Waimea Old Boy's new director of rugby Jono Phillips is keen to see the club grow at both junior and senior level both on and off the field in 2017. Photo: Jacob Page.

New WOB director of rugby keen to make mark


Jono Phillips may not have moved to Nelson for a rugby role but he found an offer from Waimea Old Boys too good to refuse.

Jono moved down from Taranaki earlier this year to be with his partner and helped coach the Marist seniors after arriving midway through the season but has decided to take up the role of director of rugby at Waimea Old Boys.

He ran an academy programme which saw three women players win Sevens silver medals at the Rio Olympics.

Jono spent 10 years in Scottish rugby heading up their academy and working with several of their national teams.

He then returned to New Zealand and did eight years at the Hurricanes as an assistant coach and High Performance Director and then a short two-year stint with Taranaki before moving to Nelson in February, where his partner is lives.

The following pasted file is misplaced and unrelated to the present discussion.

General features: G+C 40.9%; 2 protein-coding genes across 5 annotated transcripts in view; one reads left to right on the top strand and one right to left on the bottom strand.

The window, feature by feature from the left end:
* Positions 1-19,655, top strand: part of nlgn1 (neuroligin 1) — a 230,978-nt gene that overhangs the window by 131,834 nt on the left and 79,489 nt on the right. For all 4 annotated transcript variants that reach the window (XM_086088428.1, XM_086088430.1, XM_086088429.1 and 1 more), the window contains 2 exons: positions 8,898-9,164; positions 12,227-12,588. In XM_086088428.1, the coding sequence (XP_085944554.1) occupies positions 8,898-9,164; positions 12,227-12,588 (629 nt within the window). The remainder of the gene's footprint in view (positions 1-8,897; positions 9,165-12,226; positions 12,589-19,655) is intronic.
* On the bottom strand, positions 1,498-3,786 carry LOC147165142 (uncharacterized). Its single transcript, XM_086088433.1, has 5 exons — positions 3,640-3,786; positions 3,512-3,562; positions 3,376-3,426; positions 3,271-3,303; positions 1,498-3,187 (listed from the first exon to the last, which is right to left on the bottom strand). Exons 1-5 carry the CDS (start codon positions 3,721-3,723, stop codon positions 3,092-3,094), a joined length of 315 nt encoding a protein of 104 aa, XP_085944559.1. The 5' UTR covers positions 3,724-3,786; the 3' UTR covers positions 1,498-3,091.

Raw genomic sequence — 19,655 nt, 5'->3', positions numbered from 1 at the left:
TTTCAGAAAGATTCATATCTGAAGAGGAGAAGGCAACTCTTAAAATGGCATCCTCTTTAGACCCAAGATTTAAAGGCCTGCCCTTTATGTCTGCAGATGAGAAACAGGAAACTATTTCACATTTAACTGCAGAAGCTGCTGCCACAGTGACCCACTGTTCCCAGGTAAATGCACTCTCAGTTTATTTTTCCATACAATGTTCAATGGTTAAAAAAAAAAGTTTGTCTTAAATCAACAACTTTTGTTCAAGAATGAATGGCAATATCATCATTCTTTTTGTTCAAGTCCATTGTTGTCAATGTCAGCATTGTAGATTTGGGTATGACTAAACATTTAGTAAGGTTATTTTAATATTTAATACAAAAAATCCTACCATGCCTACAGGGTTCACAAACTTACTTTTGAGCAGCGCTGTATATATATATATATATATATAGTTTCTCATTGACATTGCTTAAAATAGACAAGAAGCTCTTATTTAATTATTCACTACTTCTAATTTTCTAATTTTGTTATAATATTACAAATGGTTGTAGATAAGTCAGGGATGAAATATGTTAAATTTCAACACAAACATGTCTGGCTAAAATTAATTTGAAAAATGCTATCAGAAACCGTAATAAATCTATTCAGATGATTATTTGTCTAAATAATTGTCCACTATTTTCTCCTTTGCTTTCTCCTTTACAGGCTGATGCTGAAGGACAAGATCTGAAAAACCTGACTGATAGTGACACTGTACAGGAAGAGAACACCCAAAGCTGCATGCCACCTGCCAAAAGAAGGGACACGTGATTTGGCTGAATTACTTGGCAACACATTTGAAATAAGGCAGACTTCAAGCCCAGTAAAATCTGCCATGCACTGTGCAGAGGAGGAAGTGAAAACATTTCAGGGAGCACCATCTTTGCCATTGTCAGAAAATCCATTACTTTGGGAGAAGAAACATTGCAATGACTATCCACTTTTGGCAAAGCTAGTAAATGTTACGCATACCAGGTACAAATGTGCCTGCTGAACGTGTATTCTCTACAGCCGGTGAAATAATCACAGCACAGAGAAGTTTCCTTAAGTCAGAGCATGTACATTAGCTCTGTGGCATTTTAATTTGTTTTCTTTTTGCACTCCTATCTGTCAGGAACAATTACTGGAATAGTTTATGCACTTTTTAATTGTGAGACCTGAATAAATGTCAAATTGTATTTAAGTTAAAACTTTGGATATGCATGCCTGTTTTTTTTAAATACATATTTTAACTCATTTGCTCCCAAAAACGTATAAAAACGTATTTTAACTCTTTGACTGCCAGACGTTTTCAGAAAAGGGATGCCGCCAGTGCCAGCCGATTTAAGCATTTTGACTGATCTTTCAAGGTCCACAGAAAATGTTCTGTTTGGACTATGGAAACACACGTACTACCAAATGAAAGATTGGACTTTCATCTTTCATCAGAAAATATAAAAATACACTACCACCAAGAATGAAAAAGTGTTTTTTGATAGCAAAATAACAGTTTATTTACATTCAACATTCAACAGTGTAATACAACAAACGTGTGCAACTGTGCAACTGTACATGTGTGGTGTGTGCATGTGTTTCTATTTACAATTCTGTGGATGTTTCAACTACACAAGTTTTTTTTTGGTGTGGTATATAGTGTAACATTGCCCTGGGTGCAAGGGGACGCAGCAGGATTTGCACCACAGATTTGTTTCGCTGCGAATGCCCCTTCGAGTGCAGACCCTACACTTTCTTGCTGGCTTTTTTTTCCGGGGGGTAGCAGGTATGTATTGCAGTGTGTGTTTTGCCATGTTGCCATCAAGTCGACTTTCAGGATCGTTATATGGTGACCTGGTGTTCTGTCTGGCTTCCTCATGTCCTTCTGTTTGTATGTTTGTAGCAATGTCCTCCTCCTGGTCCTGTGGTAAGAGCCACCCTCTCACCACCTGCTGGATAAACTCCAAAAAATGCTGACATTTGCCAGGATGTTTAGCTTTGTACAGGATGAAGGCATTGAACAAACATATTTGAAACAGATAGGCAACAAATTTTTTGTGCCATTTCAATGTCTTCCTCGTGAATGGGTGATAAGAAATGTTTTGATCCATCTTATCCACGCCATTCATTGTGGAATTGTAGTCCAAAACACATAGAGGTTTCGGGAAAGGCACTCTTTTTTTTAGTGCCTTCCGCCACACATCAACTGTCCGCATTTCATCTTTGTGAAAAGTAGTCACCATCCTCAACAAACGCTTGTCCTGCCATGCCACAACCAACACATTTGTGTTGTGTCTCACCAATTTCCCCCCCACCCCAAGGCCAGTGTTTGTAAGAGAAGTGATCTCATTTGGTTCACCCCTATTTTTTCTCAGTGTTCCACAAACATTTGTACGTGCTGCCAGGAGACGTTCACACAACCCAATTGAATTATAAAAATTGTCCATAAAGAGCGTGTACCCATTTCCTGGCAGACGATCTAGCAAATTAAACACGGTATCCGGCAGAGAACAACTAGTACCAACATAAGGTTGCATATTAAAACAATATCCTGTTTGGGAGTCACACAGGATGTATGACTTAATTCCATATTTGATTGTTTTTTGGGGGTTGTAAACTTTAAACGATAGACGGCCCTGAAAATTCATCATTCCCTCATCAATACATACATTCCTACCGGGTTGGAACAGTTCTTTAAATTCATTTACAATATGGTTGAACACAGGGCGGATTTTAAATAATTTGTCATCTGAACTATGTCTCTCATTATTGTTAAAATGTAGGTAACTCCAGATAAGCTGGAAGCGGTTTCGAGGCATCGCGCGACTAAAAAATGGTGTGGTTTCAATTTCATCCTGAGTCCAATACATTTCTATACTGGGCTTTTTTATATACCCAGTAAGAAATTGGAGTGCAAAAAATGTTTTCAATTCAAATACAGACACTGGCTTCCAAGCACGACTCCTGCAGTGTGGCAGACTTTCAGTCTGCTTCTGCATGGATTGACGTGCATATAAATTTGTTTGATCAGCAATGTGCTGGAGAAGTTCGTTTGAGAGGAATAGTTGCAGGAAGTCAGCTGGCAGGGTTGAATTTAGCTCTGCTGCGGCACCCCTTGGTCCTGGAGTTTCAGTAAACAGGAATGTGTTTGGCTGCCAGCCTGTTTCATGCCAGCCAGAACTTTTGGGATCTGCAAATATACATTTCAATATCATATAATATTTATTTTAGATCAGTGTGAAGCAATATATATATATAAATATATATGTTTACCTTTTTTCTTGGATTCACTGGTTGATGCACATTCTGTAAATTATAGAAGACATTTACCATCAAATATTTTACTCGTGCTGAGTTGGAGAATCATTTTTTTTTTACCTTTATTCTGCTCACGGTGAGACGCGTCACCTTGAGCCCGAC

“I was looking for a role to get into the community and did the role with Marist and that gave me the hunger again.

“I got chatting to Wayne [Oldham] and [Waimea] was keen to move their club forward and moving to a new town it’s always good to get involved.”

Jono is keen to provide more support for coaches at all levels.

“I want to be a bit more individualised with what coaches learn, put a Waimea slant on it.”

Jono is already running Monday night trainings for players to learn about decision-making processes in game situations.

“I want anyone who wants to learn the game of rugby to be here.”

Jono wants players and coaches to have a better understanding of the game so that the standard of the game improves.

“The club has some really good ideas and some really good people behind the scenes and hopefully I can add to that.

“We have a succession plan, we understand who’s leaving school, who’s coming to the club.

“There is success in winning but I won’t rate thing solely on that initially, but it’s more about creating a culture that helps that.”

Jono says part of his role is to entice players to the club but he’d rather invest in the people who are at the club already.

“If you’re learning, you get better and you progress.

“I’d like to get a Waimea way of playing going that suits the players at the club.”